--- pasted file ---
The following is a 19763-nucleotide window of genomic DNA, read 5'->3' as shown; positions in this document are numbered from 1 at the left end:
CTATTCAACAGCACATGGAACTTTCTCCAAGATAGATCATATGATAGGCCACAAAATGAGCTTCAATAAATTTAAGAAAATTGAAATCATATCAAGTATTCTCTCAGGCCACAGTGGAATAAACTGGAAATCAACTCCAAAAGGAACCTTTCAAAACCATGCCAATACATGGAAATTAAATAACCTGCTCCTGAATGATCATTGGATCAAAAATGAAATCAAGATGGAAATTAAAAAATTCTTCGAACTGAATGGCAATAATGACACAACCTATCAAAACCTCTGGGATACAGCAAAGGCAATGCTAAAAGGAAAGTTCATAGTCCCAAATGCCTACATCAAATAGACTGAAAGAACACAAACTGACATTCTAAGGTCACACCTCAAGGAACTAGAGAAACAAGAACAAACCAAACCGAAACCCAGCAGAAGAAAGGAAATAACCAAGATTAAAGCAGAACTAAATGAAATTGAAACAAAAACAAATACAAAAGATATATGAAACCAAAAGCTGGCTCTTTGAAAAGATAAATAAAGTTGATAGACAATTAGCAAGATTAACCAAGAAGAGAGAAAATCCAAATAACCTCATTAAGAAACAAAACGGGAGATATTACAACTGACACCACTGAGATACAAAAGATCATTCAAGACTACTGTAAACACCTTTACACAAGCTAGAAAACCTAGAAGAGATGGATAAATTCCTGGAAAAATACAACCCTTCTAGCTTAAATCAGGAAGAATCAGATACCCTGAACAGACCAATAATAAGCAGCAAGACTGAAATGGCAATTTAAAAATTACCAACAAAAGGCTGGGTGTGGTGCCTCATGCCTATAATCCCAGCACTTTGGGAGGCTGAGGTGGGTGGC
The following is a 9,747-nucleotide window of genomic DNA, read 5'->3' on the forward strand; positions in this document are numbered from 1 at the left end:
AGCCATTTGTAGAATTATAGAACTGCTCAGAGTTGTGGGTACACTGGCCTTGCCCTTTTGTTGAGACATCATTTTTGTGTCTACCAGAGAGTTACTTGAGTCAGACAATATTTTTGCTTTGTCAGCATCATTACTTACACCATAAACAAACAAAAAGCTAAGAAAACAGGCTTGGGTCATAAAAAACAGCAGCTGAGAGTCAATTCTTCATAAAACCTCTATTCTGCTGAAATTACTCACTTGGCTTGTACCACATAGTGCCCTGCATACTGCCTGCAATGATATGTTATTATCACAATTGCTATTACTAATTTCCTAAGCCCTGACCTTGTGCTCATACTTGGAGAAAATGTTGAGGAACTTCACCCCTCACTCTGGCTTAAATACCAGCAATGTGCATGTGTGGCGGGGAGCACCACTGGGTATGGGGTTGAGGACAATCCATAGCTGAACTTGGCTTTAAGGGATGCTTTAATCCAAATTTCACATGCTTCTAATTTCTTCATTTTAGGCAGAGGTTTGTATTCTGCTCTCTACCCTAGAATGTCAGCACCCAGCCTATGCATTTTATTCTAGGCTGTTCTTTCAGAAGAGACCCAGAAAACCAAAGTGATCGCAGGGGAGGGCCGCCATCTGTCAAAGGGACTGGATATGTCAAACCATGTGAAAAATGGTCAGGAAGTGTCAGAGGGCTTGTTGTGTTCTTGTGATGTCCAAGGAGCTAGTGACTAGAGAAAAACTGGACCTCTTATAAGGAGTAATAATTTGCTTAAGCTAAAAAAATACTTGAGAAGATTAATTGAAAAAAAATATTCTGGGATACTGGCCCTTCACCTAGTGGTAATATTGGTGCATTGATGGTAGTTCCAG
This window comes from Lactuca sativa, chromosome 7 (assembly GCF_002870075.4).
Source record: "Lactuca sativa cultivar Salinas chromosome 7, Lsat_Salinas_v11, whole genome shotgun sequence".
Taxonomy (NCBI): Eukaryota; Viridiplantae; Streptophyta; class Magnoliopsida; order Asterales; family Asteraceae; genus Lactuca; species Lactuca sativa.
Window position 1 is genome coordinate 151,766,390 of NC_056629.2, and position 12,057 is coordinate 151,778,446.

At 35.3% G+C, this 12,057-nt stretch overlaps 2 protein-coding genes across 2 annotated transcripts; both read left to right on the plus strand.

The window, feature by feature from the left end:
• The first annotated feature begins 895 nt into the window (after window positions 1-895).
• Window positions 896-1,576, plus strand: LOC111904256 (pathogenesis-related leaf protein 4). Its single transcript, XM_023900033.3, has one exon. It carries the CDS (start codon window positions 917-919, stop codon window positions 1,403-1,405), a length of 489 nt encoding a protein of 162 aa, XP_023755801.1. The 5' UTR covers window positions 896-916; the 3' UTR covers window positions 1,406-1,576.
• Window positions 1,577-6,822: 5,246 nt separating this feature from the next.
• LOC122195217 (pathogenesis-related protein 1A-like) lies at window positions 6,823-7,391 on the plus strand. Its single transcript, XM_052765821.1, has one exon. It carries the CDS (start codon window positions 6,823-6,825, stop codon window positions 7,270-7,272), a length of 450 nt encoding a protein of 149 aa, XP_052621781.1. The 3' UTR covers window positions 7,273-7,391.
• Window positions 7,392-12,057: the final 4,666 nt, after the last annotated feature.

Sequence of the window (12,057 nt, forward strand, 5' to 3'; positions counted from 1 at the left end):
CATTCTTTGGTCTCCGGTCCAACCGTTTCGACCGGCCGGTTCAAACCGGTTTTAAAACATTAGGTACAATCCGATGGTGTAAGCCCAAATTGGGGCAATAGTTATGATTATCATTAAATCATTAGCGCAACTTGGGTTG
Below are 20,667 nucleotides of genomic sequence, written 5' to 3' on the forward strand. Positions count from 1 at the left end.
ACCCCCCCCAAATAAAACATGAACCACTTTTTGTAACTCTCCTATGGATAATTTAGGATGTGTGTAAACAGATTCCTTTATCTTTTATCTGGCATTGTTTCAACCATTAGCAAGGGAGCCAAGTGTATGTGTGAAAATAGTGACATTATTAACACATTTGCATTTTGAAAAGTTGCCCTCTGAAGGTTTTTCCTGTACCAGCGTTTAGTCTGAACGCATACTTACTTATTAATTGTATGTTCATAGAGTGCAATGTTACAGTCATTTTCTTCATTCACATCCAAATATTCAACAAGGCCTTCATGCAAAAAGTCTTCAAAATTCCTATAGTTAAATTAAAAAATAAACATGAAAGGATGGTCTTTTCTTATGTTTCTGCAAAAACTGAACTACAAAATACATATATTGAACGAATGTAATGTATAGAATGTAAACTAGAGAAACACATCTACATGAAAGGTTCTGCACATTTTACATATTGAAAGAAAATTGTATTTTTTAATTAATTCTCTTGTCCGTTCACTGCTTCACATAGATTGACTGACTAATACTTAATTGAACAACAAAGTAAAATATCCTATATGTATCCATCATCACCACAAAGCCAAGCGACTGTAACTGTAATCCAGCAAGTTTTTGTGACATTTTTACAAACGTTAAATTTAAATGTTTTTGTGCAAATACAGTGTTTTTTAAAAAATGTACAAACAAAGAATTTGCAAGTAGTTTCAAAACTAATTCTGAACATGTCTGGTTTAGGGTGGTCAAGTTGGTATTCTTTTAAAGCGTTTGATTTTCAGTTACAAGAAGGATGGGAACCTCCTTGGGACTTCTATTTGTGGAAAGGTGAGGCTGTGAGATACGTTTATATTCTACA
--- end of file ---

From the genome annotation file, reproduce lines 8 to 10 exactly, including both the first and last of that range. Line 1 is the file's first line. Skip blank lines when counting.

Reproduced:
Window position 1 is genome coordinate 151,766,390 of NC_056629.2, and position 12,057 is coordinate 151,778,446.

At 35.3% G+C, this 12,057-nt stretch overlaps 2 protein-coding genes across 2 annotated transcripts; both read left to right on the plus strand.

The window, feature by feature from the left end: